Reprogramming nuclei from adult cells

Lead Research Organisation: University of Oxford
Department Name: Zoology

Abstract

Reprogramming nuclei from adult cells.The challenge is to convert a patient’s own cells for use in transplantation therapy so that the graft and the host are compatible. In effect, the patient donates cells whose path of development can be changed to repair the patient’s own damaged tissues. At present, transplantation of solid tissues and organs between humans is limited by genetic mismatch between the donor tissue and the patient. In most cases, the patient has to be treated continuously with drugs that suppress the natural mechanism for rejecting foreign tissue. This immune suppression has side effects, and the patients tend to be susceptible to infection. The challenge can be met by refining a range of new cell microsurgery techniques. In the first instance, we hope to develop a general method for reprogramming nuclei from adult mice so that they code for the growth of cells that can be used to repair damaged muscle. Mice carrying particular transgenic markers have been bred to obtain suitable cells for the work because these cells express colours when reprogramming has worked.

Technical Summary

The challenge is to convert a patient?s own cells for use in transplantation therapy so that the graft and the host are histocompatible. This challenge can be met by refining a range of new cell microsurgery techniques and testing their efficacy in mice. We propose to make heterokaryons between non-muscle cells from adult mice and multinucleate myoblasts cells and myotubes: it is known that in such heterokaryons a range of ?muscle? genes are expressed from the non-muscle nucleus. Our plan is to isolate this reprogrammed nucleus in a cell with all the characteristics of a myoblast.

The 3 year deliverable is a general method for reprogramming nuclei from adult mice so that they code for the growth of cells that can be used to repair damaged muscle. We also plan to extend these techniques to neural stem cells during the second and third year of the grant. This programme of work combines the microsurgery expertise in the Zoology department with the current programmes of muscle and nerve stem cell research in the department of Anatomy & Genetics.

The novel cell manipulation techniques that must be refined during the course of the project are:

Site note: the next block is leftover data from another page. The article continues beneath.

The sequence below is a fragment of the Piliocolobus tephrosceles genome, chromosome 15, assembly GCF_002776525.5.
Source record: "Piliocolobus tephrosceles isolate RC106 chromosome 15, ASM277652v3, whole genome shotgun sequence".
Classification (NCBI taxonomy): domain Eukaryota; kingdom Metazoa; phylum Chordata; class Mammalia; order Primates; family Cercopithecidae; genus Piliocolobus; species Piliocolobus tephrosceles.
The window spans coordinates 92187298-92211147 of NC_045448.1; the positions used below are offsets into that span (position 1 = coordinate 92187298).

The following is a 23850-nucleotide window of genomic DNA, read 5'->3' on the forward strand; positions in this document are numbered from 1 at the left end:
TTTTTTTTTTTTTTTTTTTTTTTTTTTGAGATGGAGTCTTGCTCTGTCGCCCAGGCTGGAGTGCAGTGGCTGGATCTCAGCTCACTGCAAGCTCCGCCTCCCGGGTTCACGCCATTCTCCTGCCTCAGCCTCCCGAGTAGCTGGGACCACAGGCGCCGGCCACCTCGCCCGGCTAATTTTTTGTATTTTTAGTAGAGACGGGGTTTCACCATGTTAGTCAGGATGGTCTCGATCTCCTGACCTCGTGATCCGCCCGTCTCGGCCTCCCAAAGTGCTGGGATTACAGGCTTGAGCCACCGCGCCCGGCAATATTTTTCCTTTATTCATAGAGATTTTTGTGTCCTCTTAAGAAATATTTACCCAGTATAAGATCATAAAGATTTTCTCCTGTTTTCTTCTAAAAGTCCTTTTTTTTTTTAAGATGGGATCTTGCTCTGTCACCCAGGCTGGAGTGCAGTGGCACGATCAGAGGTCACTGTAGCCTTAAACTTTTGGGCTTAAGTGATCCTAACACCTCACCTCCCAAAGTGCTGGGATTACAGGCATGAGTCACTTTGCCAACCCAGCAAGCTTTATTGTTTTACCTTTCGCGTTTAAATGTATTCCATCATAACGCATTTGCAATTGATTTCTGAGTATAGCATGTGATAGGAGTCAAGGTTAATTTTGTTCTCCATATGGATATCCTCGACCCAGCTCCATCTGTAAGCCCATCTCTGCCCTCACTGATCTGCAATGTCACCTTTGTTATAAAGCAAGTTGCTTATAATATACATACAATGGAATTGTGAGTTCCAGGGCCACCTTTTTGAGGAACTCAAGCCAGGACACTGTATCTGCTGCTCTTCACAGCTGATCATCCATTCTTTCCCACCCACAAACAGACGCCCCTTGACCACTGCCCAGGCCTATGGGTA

Electrofusion of selected and identified cells to make heterokaryons between single adult cells and multinucleate myoblasts/myotubes or multinucleate neural stem cells, and
Microsurgery to isolate the reprogrammed nucleus.

In principle these technique could be extended to any stem cell type. However this optimistic view should be balanced against the known problems of maintaining the other stem cell states in culture: in other systems, these states must be sufficiently robust to survive cell abuse by fusion and microsurgery. Our preliminary work and the results of others have demonstrated that both C2C12 myoblasts and their derived myotubes have these properties. Similar heterokaryons with multinucleate neural stem cells will begin the assessment of the general applicability of these techniques.
 
Title Micromanipulation equipment and methods 
Description Protocols for making giant myoblasts and subsequently fusing each homokaryon with single fibroblast. The main outcome was the development of containers for time-lapse video recording. This was required for the protocols above but it was not specific to those protocols. 
Type Of Material Model of mechanisms or symptoms - in vitro 
Year Produced 2007 
Provided To Others? Yes  
Impact One of the methods has been used to keep mouse zygotes in place during video recording. There has been no interest by other groups in using the methods. 
 
Description Fabrication of microchambers 
Organisation University of Oxford
Department Department of Engineering Science
Country United Kingdom 
Sector Academic/University 
PI Contribution Design of microchambers
Collaborator Contribution Microchambers were fabricated in collaboration with Professor Zheng Cui. In these chambers the giant homokaryons and the donor cells should have been kept apart but nuclei from each partner were able to either negotiate the narrow passage or to emerge from climb out from their compartment. Modification of these chambers might lead to the success of the main experiment. Prof Zheng Cui put me in touch with a microfabrication company on the Harwell campus and they made the most recent templates that I used. I continue in contact with Prof Cui becasue we are both memebers of the Oxford Stem Cell Institute ( a virtual Institute that sponsors reqular seminars).
Impact Multidisciplinary, involving engineering expertise. Resulted in microchambers tested in experiments.
Start Year 2007